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Pan-Arctic surface ozone: Modelling vs. measurements

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  • Xin Yang, British Antarctic Survey
  • ,
  • Anne M. Blechschmidt, University of Bremen
  • ,
  • Kristof Bognar, University of Toronto
  • ,
  • Audra McClure-Begley, University of Colorado Boulder, NOAA
  • ,
  • Sara Morris, University of Colorado Boulder, NOAA
  • ,
  • Irina Petropavlovskikh, University of Colorado Boulder, NOAA
  • ,
  • Andreas Richter, University of Bremen
  • ,
  • Henrik Skov
  • Kimberly Strong, University of Toronto
  • ,
  • David W. Tarasick, Environment Canada
  • ,
  • Taneil Uttal, NOAA
  • ,
  • Mika Vestenius, Finnish Meteorological Institute
  • ,
  • Xiaoyi Zhao, Environment Canada

Within the framework of the International Arctic Systems for Observing the Atmosphere (IASOA), we report a modelling-based study on surface ozone across the Arctic. We use surface ozone from six sites-Summit (Greenland), Pallas (Finland), Barrow (USA), Alert (Canada), Tiksi (Russia), and Villum Research Station (VRS) at Station Nord (North Greenland, Danish realm)-and ozone-sonde data from three Canadian sites: Resolute, Eureka, and Alert. Two global chemistry models-a global chemistry transport model (parallelised-Tropospheric Offline Model of Chemistry and Transport, p-TOMCAT) and a global chemistry climate model (United Kingdom Chemistry and Aerosol, UKCA)-are used for model data comparisons. Remotely sensed data of BrO from the GOME-2 satellite instrument and ground-based multi-axis differential optical absorption spectroscopy (MAX-DOAS) at Eureka, Canada, are used for model validation. The observed climatology data show that spring surface ozone at coastal sites is heavily depleted, making ozone seasonality at Arctic coastal sites distinctly different from that at inland sites. Model simulations show that surface ozone can be greatly reduced by bromine chemistry. In April, bromine chemistry can cause a net ozone loss (monthly mean) of 10-20 ppbv, with almost half attributable to open-oceansourced bromine and the rest to sea-ice-sourced bromine. However, the open-ocean-sourced bromine, via sea spray bromide depletion, cannot by itself produce ozone depletion events (ODEs; defined as ozone volume mixing ratios, VMRs, <10 ppbv). In contrast, sea-ice-sourced bromine, via sea salt aerosol (SSA) production from blowing snow, can produce ODEs even without bromine from sea spray, highlighting the importance of sea ice surface in polar boundary layer chemistry. Modelled total inorganic bromine (Brγ) over the Arctic sea ice is sensitive to model configuration; e.g. under the same bromine loading, BrY in the Arctic spring boundary layer in the p-TOMCAT control run (i.e. with all bromine emissions) can be 2 times that in the UKCA control run. Despite the model differences, both model control runs can successfully reproduce large bromine explosion events (BEEs) and ODEs in polar spring. Model-integrated tropospheric-column BrO generally matches GOME-2 tropospheric columns within ∼50% in UKCA and a factor of 2 in p-TOMCAT. The success of the models in reproducing both ODEs and BEEs in the Arctic indicates that the relevant parameterizations implemented in the models work reasonably well, which supports the proposed mechanism of SSA production and bromide release on sea ice. Given that sea ice is a large source of SSA and halogens, changes in sea ice type and extent in a warming climate will influence Arctic boundary layer chemistry, including the oxidation of atmospheric elemental mercury. Note that this work dose not necessary rule out other possibilities that may act as a source of reactive bromine from the sea ice zone.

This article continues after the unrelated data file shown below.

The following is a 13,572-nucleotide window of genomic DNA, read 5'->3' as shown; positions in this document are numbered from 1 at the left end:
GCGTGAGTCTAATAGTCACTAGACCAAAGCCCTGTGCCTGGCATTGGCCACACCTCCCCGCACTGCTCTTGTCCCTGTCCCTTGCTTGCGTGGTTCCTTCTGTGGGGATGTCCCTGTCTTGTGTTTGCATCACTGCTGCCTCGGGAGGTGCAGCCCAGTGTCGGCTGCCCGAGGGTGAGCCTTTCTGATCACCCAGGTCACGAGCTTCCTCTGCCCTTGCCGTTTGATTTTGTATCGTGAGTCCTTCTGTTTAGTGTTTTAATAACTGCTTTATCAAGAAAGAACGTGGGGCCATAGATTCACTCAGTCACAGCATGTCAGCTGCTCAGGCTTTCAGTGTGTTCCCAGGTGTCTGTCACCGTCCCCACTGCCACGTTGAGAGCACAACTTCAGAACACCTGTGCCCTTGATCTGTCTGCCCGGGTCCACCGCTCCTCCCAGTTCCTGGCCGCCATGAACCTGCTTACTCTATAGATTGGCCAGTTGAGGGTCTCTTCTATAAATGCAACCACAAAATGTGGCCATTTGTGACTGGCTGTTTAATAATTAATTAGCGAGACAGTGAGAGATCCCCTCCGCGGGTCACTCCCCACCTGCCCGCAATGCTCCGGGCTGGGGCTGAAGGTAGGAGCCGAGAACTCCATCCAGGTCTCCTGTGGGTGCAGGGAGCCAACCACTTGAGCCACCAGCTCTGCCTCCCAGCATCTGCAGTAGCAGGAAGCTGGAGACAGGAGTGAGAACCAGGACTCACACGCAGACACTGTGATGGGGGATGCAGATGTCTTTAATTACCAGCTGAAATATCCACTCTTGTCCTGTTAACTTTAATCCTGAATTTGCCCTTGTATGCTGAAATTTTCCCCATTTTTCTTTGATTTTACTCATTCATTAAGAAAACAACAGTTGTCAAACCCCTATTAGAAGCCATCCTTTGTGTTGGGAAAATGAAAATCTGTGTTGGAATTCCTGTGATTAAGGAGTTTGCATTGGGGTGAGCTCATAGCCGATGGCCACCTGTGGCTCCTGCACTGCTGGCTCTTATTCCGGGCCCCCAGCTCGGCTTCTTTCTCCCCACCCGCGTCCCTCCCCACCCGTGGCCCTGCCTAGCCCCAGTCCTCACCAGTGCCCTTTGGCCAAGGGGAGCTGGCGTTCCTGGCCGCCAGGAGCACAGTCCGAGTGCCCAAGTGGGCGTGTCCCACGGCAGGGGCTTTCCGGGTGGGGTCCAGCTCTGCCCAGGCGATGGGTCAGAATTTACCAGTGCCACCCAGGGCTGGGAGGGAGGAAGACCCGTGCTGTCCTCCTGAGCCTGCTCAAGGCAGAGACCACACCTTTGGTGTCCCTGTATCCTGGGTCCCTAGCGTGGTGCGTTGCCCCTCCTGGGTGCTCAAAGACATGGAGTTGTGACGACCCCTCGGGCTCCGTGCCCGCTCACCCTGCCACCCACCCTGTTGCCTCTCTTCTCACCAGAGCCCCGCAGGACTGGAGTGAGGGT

Original languageEnglish
Article numberacp-20-15937-2020
JournalAtmospheric Chemistry and Physics
Pages (from-to)15937-15967
Number of pages31
Publication statusPublished - Dec 2020

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